The canopy of the redwoods was amazing to look up at. I tried to take time to just breathe and be surrounded by the trees. Light was filtering through the canopy, and I was amazed by the serenity of the forest.

Portola Redwoods State Park (photo credit: Dawn Palmer, 2021).

The redwood canopy provided shelter for other plants and animals. When I wasn’t staring up at the tops of these enormous trees, I spied banana slugs amongst the ferns and sorrels. Of course, I immediately understood the fascination with the slugs and why they are UC Santa Cruz’s mascot.

This particular redwood forest is also home to other plants and trees, giving it a lush escape from city life. I noticed there were many types of ferns, remnants of huckleberries, and horsetails.

I think I am obsessed with trees after visiting the redwoods. These trees grow in very strange directions, in clumps, at angles to each other, and with other trees. Some of the redwoods appeared to be sprouting additional trunks.

Redwood sprouting (photo credit: Dawn Palmer, 2021).
Redwood holding up another tree (photo credit: Dawn Palmer, 2021).

After exploring the breathtaking flora and fauna along the trail, I came across Tiptoe Falls. Falls should be used loosely at this time of year (or perhaps, as long as we are contributing to climate change and are in a drought). The falls might be running after the upcoming rains, but during my trip, it was just a mossy, wet rock. Still pretty!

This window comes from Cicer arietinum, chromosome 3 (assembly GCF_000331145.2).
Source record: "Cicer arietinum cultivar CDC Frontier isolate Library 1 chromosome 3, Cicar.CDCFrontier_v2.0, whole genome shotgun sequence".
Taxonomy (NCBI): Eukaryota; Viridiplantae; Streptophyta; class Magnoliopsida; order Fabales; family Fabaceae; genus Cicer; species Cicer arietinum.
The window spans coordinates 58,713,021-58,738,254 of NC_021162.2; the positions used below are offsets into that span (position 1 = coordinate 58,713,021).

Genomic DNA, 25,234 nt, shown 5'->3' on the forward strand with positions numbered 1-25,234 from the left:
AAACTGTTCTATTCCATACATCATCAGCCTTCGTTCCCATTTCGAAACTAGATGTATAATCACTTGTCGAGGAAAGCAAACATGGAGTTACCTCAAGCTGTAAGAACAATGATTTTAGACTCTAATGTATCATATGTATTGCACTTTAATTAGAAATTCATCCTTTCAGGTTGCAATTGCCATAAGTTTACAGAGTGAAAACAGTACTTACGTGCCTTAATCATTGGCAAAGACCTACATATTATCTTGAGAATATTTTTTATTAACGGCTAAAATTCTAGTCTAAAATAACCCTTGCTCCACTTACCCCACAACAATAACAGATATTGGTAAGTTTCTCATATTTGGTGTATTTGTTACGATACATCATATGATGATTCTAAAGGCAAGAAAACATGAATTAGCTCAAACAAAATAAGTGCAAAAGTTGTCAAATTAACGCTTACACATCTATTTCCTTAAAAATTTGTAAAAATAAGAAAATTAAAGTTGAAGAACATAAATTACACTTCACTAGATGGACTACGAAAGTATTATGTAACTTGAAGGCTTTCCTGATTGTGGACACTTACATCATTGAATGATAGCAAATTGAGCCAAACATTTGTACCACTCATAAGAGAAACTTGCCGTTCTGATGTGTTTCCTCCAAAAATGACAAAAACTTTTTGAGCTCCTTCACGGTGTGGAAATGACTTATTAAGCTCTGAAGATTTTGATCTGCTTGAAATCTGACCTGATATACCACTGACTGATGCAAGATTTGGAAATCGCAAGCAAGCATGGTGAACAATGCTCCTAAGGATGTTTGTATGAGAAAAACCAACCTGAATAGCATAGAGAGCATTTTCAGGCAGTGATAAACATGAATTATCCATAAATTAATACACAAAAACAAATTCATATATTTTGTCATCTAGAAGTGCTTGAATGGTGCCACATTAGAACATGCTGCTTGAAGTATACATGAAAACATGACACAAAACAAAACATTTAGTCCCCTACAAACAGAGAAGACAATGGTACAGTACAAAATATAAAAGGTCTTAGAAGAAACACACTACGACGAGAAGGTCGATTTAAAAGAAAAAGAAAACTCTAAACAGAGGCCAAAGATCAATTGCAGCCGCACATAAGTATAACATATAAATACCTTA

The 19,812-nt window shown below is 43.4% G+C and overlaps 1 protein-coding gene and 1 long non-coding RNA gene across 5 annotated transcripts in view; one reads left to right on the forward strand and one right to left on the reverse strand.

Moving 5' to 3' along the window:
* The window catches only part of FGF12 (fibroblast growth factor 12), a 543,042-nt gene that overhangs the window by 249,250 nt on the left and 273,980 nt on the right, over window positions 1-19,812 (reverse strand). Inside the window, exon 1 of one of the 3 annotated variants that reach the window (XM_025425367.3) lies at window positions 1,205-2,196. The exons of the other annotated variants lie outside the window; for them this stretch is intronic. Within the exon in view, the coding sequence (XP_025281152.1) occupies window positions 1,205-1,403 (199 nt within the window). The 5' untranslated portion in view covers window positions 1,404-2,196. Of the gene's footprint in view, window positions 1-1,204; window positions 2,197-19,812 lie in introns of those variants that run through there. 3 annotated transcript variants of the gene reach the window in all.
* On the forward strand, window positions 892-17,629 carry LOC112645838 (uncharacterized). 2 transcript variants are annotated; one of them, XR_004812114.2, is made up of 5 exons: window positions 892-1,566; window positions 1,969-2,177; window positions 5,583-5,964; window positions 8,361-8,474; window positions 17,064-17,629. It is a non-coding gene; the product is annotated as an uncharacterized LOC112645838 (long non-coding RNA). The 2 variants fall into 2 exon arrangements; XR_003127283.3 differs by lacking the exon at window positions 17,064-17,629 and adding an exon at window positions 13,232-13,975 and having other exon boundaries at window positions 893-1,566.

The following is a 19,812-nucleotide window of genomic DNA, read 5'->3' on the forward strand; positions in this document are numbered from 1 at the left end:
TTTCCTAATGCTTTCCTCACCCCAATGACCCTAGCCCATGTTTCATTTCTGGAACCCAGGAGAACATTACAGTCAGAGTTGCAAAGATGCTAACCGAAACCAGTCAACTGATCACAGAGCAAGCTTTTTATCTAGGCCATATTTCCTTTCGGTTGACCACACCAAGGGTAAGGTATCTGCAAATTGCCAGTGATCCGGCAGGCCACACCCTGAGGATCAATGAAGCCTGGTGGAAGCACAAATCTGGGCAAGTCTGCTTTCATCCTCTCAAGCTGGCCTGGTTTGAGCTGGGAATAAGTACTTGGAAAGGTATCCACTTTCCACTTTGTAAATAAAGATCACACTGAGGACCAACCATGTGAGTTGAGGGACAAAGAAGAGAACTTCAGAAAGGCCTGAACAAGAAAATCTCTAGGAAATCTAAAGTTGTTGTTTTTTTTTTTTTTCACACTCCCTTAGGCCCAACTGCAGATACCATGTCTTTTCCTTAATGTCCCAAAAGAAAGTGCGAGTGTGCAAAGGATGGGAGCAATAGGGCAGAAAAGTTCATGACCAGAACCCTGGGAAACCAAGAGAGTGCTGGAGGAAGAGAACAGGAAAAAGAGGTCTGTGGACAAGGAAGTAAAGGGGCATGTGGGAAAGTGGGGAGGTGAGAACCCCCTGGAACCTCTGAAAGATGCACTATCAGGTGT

Tiptoe Falls at Portola Redwoods State Park (photo credit: Dawn Palmer, 2021).

Being among the redwoods is surreal, and to be able to enjoy their uniqueness is a gift. I hope you are able to experience the redwoods in their peaceful and serene state as I have been able to do.

Seeing the forest through a redwood tree at Portola Redwoods State Park (photo credit: Dawn Palmer, 2021).

Here is the link to Portola Redwoods State Park Trails and Hiking Page, which is important to check before heading out on any trails, due to the fire closures:

Portola Redwoods State Park Trails and Hiking

Want to learn more about redwoods? This is an awesome source: Coast Redwoods.

Published by Dawn Palmer

I am an avid nature and ecology lover and enjoy sharing my photography in my blog writings. I will often be out early in the morning or late in the evening with my camera, trying to capture the peacefulness and beauty around me.

5 thoughts on “Serenity in the Forest

  1. OH, Dawn, these are so lovely.  Have you ever been to the San Juan Islands between WA State and Canada?  “IF” not,I hope you can someday.  “IF” you are interested, I can tell you where we stayed, etc.I don’t know what the slugs in Sweden are called but they are huge and I think if one stepped on one, they’d break their necksliding.  Better them than a snake though.  Keep shooting, they’re beautiful.